Thermal spraying, also commonly known as metal spraying, is a covering process where a wide variety of metals or ceramics can be sprayed onto the top of another material. You can find untold uses for this – here’s 10 applications for starters…
1. Wind Turbines
Atmospheric corrosion causes damage to wind turbines. It’s because of this many manufacturers specify thermal sprayed zinc or zinc/aluminium alloys as a way of corrosion protection. Thermal sprayed coatings – utilising the arc spray process – offer a resilient finish, which is less prone to damage than many paint coatings.
2. Oil Industry – Pipes, Risers and Structures
Oil industry pipes, risers and structures in many cases are confronted with harsh elements and oil and gas platform structures take advantage of the application of thermal sprayed aluminium (TSA). This is done utilising the arc or flame spray process, spray coating where in actuality the molten material is atomised by way of a cone of compressed air and propelled towards the pipes. This spray solidifies when it hits the top to form a thick coating, which protects against corrosion for in excess of 20 years in the harshest of environments.
There’s usually heavy footfall or traffic over bridges so metal spraying them is ideal, as not merely does it protects from corrosion – in addition it helps extend a bridge’s life. The flame spray process, where in actuality the wire is fed by way of a driven roller system through the centre of an oxygen-fuel gas flame and is melted, is fantastic for protecting bridges. That is shown to be the very best protection from corrosion and can offer protection for 20 years to first maintenance.
4. Petro-chemical Plants
In the petro-chemical industry, Corrosion Under Insulation (CUI) – where accelerated corrosion can occur under wet insulation – consumes a significant percentage of maintenance budgets. By protecting against CUI, companies can move towards inspection-free and maintenance-free piping systems and significantly reduce maintenance costs. The spraying metal process is the perfect solution for the protection of refinery and process plant vessels, tanks and steel fabrications, as it’s proven to become a very robust coating solution for protecting against CUI.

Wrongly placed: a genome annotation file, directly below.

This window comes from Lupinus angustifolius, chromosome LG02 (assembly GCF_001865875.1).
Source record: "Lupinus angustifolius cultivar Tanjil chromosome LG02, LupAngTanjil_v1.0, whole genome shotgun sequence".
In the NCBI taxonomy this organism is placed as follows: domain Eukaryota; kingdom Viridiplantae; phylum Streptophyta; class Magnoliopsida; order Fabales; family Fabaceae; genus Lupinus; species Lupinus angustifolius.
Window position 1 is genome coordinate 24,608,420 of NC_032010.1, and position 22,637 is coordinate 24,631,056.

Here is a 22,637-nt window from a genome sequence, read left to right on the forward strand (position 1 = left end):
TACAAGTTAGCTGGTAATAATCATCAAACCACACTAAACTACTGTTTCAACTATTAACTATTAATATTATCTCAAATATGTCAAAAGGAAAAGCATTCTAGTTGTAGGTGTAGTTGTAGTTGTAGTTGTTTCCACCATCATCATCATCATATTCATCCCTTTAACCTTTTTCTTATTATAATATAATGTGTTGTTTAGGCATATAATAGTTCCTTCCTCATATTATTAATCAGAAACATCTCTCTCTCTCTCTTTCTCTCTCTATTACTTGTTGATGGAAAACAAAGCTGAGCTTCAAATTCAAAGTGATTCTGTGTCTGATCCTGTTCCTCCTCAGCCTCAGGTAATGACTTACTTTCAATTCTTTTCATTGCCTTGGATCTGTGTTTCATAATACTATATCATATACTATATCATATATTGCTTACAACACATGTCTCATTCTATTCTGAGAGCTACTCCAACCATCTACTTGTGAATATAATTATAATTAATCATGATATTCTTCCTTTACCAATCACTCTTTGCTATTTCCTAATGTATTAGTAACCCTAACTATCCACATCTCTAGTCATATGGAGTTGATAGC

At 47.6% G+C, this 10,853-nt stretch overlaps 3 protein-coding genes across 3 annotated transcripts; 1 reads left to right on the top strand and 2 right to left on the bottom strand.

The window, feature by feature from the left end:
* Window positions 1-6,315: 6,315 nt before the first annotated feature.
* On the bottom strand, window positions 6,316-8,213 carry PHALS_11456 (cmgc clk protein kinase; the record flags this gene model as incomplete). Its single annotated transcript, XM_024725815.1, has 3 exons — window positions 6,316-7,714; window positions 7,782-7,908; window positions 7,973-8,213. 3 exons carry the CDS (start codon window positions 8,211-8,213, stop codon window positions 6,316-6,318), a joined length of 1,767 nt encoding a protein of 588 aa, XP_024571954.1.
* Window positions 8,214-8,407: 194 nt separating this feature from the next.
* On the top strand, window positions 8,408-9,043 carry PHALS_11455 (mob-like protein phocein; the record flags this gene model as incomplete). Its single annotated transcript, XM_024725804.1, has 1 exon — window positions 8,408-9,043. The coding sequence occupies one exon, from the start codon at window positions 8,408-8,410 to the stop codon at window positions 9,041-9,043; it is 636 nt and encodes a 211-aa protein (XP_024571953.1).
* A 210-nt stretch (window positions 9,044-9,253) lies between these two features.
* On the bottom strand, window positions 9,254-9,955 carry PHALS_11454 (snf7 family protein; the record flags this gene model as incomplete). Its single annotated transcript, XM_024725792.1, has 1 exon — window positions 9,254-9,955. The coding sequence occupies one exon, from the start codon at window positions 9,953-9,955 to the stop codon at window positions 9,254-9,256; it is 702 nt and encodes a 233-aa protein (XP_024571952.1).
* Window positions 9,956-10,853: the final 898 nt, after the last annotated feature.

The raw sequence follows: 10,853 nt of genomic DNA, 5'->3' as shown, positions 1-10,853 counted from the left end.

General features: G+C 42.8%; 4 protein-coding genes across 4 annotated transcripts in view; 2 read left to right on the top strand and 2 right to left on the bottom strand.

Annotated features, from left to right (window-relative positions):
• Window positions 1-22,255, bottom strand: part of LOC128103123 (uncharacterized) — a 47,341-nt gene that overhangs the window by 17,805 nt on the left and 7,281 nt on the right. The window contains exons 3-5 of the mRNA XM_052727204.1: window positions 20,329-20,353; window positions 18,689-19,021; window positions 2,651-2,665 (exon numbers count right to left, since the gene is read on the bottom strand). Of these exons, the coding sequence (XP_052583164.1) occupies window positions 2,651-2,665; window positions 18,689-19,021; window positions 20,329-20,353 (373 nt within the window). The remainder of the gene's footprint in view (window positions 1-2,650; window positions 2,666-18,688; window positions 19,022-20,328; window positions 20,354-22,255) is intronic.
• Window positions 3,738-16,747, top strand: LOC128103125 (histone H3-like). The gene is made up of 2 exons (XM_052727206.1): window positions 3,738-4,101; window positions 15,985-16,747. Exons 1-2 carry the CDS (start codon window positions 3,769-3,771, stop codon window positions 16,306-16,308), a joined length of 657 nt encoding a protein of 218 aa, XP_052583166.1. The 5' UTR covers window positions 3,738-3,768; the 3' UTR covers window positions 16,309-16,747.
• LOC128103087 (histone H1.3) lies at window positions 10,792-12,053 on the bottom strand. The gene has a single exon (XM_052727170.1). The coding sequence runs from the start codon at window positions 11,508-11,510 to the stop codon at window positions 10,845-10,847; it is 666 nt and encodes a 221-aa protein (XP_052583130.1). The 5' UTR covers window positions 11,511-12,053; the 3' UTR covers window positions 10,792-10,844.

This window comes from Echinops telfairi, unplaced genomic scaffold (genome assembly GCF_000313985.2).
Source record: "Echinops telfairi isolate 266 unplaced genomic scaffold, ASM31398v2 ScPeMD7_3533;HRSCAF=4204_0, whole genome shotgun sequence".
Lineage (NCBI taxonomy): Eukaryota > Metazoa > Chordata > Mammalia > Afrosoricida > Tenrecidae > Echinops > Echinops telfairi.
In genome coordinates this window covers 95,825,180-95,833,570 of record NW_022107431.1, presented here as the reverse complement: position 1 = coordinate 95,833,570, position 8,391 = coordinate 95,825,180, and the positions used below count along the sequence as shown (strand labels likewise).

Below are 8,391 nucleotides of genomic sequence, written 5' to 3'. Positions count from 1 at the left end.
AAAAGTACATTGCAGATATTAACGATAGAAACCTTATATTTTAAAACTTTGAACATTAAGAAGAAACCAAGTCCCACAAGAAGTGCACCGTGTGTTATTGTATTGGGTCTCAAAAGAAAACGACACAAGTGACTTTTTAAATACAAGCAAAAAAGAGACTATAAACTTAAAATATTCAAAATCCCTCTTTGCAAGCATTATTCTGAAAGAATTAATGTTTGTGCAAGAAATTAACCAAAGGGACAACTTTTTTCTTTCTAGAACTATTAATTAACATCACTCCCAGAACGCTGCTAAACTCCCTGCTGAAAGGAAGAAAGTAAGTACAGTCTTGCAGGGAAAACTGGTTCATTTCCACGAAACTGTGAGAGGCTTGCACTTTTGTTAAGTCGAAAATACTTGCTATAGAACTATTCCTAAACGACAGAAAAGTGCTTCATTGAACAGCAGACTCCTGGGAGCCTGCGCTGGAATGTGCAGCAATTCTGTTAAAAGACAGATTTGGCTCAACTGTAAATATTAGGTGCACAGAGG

5. Structural Steelwork
The Burj Al Arab hotel in Dubai is one of the very famous steel structures that’s been metal sprayed. In total, 10,000 m2 of steel work was arc sprayed, like the heli deck frame work, roof mounted mast and 6 diagonal support braces. The aluminium coating should protect the Burj Al Arab from corrosion for approximately 15 to 20 years, even yet in the harsh, coastal environment where it’s situated.
6. Seam Spraying Of ERW Tubes
Tubes are produced on a pipe forming mill by Electrical Resistance Welding (ERW) the longitudinal seam. Throughout the welding process, heat generated destroys the external coating round the weld area. Unless the ERW seam is protected, this area will corrode. The perfect way to guard it is to spray the seam with a material that’s similar corrosion resistant properties. This corrosion resistant tube has numerous uses, including domestic and garden furniture, car seat frames, parking barriers, balustrades and even car exhaust pipes.
7. LPG Cylinders
Metal spraying is used to guard LPG, propane gas or butane gas bottles against corrosion. Gas cylinders in many cases are refurbished and, as part of that process, the top of the bottles is grit blasted to organize it just before spraying with zinc. LPG cylinders are often sprayed utilising the arc spray process.
8. Architectural Coatings
There are lots of creative architectural coating solutions for things like balcony parts, such as for example support columns, balcony decks and curved railings, and decorative window and door frames. If used externally, they will be subjected to the corrosive effects of the weather so have to be protected. Metal spraying is fantastic for this, to be a cold process there’s no risk of distortion or fettling, unlike with hot dip galvanising. There’s also the chance to utilize different coatings, such as for example bronze or copper, to fit with the overall design scheme.
9. Metal Spraying Versus Galvanising
Metal Spraying has many advantages for lots of industries, as well as being fully a great alternative to hot dip galvanising, that may cause distortion to the structures being dipped. Galvanising is a warm process whereas metal spraying is a cool process. The features of metal spraying include: no distortion as a result of heat, allowing sealed hollow fabrications to be treated without the danger of explosion; no size limit; carried out on site; when equipment’s not getting used it can be turned off – saving money.
10. Film Industry Sets And Artistic Coatings
Polystyrene props are popular on film industry stage sets, as they’re an easy task to manage. To make them more robust, the polystyrene is metal sprayed with zinc and steel. This makes the props stronger and less susceptible to dents when being moved round the set and reduces artwork time. Arc spraying is fantastic for using on polystyrene, as the molten particles created during the process only hold a tiny amount of heat energy. This heat dissipates rapidly when it comes into experience of the large surface of the polystyrene.